US trade deficit shrinks

Washington, May 3 (IANS/EFE) The US trade deficit declined by 11 percent in March to $38.8 billion due to a drop in crude oil imports, the Commerce Department said Thursday.

Imports fell overall by 2.8 percent to $223.1 billion, the largest decrease since 2009.

Exports, meanwhile, were down 0.9 percent to $184.3 billion, due to a drop in sales of machine parts, computers and farm products.

The US trade deficit ran at an annual rate of $507.7 billion in the first quarter, compared to last year’s deficit of $539.5 billion.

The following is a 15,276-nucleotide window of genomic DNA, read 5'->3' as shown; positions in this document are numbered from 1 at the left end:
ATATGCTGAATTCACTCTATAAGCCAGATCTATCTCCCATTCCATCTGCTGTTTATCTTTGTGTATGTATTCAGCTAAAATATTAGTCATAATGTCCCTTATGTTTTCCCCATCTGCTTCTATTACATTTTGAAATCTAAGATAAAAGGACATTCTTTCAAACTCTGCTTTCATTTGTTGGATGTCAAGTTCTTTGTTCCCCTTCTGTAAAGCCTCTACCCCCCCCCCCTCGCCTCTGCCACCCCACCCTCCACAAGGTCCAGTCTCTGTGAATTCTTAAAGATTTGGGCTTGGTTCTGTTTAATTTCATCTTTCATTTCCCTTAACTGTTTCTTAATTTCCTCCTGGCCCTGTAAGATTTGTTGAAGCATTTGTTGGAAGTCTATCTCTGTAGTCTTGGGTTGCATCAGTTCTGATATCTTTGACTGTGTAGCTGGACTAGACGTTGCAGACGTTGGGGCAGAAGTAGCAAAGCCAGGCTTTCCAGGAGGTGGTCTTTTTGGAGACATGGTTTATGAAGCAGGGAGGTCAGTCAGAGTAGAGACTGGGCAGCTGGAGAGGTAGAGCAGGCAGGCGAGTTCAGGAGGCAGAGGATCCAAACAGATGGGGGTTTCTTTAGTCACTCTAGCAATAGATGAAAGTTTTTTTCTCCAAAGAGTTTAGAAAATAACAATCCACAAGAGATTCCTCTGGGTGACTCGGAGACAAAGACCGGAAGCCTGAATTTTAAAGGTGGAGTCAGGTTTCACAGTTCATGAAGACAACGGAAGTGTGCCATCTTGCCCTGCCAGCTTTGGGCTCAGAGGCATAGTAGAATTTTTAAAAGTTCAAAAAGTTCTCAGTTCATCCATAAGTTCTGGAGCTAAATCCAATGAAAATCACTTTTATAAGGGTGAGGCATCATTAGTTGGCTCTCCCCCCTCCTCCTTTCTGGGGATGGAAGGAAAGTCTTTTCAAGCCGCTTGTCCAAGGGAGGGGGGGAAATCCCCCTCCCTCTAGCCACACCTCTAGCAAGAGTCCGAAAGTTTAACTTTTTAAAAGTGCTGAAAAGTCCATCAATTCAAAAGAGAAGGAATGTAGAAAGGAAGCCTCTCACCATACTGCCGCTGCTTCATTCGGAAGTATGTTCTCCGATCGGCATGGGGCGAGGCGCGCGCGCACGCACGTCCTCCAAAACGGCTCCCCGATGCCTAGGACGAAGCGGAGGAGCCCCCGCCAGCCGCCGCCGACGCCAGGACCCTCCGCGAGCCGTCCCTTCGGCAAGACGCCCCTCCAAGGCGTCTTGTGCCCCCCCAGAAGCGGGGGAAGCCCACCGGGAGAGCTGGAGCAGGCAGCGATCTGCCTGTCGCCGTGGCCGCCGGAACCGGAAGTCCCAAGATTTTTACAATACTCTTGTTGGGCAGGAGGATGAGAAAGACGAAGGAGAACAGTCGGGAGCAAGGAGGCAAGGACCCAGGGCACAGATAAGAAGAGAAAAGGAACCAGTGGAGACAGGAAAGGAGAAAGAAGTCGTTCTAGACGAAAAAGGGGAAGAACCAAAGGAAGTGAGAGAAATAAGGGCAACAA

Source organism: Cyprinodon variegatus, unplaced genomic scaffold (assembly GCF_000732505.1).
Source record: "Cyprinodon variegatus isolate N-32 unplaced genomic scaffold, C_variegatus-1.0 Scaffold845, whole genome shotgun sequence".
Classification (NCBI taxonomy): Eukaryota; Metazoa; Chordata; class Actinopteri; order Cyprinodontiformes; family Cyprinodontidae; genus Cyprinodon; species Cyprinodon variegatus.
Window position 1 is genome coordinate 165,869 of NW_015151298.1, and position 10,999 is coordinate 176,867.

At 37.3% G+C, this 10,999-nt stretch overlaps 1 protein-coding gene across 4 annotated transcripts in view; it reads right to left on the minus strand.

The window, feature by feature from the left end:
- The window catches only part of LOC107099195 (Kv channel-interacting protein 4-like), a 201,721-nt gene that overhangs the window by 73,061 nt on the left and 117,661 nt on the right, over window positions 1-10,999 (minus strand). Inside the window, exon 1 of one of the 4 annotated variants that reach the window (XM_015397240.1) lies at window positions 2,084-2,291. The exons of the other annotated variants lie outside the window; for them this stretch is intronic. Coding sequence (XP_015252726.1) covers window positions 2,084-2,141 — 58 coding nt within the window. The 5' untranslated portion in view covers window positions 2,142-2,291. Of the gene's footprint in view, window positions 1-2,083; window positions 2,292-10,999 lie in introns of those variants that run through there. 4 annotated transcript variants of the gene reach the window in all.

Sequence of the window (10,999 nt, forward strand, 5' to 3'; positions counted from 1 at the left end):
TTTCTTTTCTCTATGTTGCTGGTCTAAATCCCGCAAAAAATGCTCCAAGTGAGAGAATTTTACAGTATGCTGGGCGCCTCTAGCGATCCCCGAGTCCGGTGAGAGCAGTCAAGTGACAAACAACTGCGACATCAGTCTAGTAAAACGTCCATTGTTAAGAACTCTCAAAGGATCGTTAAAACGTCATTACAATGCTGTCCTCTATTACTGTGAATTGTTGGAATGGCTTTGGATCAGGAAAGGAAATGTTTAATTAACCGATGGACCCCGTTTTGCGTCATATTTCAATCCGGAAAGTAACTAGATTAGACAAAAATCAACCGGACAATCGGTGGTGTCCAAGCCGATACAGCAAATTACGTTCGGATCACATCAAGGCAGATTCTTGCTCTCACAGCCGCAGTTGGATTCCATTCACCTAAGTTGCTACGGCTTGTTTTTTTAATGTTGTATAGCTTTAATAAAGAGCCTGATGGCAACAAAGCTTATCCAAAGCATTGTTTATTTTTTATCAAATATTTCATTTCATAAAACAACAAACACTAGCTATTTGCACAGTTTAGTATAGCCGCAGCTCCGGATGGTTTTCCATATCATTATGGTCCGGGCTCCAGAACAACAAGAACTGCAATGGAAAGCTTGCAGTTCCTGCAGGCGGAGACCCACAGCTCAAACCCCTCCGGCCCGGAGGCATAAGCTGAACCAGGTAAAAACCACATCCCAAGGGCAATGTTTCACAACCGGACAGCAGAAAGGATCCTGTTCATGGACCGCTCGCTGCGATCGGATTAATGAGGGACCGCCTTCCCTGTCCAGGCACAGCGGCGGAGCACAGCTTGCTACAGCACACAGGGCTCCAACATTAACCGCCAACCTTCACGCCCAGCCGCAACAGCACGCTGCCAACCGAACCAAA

The March deficit figure marked the second sharp drop in the US trade deficit in the past four months.

Many economists were surprised by the 11 percent decline, having forecast a slight decrease to roughly $42 billion.

The bigger-than-expected decline will likely have an impact on final first-quarter GDP figures, which are expected to be revised upward after an initial estimate of a 2.5 percent rise.

The drop in crude oil imports – which averaged 7 million barrels per day, the lowest level since 1996 – was a key factor in the narrower trade gap.

That figure reflects growing domestic oil and natural gas output.

The smaller trade deficit is a positive sign for the US economy, which has recovered slowly from the 2008-09 global recession.



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